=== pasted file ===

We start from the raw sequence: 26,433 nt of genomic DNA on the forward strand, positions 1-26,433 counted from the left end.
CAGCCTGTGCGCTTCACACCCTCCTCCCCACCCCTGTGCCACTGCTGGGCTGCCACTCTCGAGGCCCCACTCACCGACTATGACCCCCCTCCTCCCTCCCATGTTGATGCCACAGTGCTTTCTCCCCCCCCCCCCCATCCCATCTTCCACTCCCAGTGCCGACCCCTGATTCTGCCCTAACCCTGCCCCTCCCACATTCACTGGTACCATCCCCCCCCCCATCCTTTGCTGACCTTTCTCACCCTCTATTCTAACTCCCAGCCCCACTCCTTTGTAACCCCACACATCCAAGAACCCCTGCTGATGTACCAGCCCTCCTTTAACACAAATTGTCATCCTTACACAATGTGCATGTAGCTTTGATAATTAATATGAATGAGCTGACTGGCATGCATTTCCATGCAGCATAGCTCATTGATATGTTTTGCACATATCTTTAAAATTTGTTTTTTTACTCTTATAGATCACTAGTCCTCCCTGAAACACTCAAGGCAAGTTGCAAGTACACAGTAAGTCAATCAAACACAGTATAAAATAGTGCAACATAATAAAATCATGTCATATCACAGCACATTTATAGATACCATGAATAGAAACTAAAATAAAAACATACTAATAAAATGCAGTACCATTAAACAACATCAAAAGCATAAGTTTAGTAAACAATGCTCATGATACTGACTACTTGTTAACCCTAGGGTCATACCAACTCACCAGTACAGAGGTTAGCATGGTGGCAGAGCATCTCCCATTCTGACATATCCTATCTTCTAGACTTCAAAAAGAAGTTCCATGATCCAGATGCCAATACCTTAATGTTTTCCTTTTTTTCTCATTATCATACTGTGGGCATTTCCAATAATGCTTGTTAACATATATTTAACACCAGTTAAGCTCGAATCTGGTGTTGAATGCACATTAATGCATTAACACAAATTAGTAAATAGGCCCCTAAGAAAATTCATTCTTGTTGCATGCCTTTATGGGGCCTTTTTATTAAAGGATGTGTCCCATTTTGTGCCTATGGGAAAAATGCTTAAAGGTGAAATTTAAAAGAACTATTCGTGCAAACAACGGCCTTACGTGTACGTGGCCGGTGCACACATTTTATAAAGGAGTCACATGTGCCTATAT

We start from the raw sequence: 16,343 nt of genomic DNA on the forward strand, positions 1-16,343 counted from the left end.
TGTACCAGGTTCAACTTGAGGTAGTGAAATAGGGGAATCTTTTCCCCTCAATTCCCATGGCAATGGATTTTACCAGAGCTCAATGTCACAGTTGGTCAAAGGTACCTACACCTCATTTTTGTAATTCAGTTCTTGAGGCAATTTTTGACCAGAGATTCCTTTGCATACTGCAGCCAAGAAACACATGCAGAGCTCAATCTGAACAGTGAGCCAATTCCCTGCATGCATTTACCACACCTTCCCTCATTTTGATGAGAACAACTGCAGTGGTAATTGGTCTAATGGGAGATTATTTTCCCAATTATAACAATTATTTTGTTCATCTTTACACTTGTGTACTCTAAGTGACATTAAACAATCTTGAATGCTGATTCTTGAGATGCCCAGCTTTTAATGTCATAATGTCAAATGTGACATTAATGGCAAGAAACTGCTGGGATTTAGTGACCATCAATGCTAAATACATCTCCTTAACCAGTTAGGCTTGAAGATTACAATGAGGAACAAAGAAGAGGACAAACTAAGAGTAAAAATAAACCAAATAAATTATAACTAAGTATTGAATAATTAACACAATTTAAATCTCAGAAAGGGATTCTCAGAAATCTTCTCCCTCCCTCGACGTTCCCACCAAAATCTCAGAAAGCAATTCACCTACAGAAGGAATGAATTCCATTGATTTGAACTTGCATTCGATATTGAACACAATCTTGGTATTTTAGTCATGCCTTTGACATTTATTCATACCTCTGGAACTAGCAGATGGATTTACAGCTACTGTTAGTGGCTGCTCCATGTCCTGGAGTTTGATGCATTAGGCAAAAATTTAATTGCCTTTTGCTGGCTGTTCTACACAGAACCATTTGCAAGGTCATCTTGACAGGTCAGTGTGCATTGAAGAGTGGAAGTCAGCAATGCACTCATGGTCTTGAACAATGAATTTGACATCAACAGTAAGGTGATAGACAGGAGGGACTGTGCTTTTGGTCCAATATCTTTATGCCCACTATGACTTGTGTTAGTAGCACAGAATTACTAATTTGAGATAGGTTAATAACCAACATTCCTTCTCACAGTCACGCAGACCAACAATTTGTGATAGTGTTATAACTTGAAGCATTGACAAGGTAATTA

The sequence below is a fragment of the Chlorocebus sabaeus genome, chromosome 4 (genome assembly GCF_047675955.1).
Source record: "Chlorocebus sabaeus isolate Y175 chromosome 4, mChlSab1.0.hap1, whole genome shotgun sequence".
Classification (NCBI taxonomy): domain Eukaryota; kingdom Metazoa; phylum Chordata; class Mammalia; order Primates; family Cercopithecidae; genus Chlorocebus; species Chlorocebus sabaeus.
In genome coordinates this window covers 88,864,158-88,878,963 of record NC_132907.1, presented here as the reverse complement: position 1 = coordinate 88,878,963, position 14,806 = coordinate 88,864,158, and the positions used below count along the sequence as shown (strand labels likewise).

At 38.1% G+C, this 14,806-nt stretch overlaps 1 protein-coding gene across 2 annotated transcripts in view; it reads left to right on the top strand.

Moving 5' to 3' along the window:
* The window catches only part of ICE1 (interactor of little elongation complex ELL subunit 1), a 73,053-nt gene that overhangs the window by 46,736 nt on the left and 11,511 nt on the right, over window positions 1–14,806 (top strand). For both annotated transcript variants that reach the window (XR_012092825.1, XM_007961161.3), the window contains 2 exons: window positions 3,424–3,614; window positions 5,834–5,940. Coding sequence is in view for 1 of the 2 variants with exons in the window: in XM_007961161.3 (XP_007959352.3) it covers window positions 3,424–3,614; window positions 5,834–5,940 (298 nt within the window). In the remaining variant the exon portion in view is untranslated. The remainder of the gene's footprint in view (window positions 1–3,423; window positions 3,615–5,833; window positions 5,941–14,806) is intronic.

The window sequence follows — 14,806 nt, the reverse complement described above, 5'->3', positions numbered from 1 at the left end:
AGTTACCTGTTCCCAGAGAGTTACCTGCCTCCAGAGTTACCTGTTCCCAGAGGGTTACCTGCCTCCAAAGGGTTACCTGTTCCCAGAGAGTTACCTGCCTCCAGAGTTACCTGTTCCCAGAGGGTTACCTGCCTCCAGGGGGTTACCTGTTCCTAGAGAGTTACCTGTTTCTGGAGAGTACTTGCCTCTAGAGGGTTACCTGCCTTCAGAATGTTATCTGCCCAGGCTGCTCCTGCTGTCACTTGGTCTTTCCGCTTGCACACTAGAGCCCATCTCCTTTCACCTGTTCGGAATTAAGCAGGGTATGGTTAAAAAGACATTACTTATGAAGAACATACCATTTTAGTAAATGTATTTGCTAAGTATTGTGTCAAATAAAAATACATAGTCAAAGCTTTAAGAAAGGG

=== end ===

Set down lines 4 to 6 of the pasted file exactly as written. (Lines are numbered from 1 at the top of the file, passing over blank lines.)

TGTACCAGGTTCAACTTGAGGTAGTGAAATAGGGGAATCTTTTCCCCTCAATTCCCATGGCAATGGATTTTACCAGAGCTCAATGTCACAGTTGGTCAAAGGTACCTACACCTCATTTTTGTAATTCAGTTCTTGAGGCAATTTTTGACCAGAGATTCCTTTGCATACTGCAGCCAAGAAACACATGCAGAGCTCAATCTGAACAGTGAGCCAATTCCCTGCATGCATTTACCACACCTTCCCTCATTTTGATGAGAACAACTGCAGTGGTAATTGGTCTAATGGGAGATTATTTTCCCAATTATAACAATTATTTTGTTCATCTTTACACTTGTGTACTCTAAGTGACATTAAACAATCTTGAATGCTGATTCTTGAGATGCCCAGCTTTTAATGTCATAATGTCAAATGTGACATTAATGGCAAGAAACTGCTGGGATTTAGTGACCATCAATGCTAAATACATCTCCTTAACCAGTTAGGCTTGAAGATTACAATGAGGAACAAAGAAGAGGACAAACTAAGAGTAAAAATAAACCAAATAAATTATAACTAAGTATTGAATAATTAACACAATTTAAATCTCAGAAAGGGATTCTCAGAAATCTTCTCCCTCCCTCGACGTTCCCACCAAAATCTCAGAAAGCAATTCACCTACAGAAGGAATGAATTCCATTGATTTGAACTTGCATTCGATATTGAACACAATCTTGGTATTTTAGTCATGCCTTTGACATTTATTCATACCTCTGGAACTAGCAGATGGATTTACAGCTACTGTTAGTGGCTGCTCCATGTCCTGGAGTTTGATGCATTAGGCAAAAATTTAATTGCCTTTTGCTGGCTGTTCTACACAGAACCATTTGCAAGGTCATCTTGACAGGTCAGTGTGCATTGAAGAGTGGAAGTCAGCAATGCACTCATGGTCTTGAACAATGAATTTGACATCAACAGTAAGGTGATAGACAGGAGGGACTGTGCTTTTGGTCCAATATCTTTATGCCCACTATGACTTGTGTTAGTAGCACAGAATTACTAATTTGAGATAGGTTAATAACCAACATTCCTTCTCACAGTCACGCAGACCAACAATTTGTGATAGTGTTATAACTTGAAGCATTGACAAGGTAATTA

The sequence below is a fragment of the Chlorocebus sabaeus genome, chromosome 4 (genome assembly GCF_047675955.1).
Source record: "Chlorocebus sabaeus isolate Y175 chromosome 4, mChlSab1.0.hap1, whole genome shotgun sequence".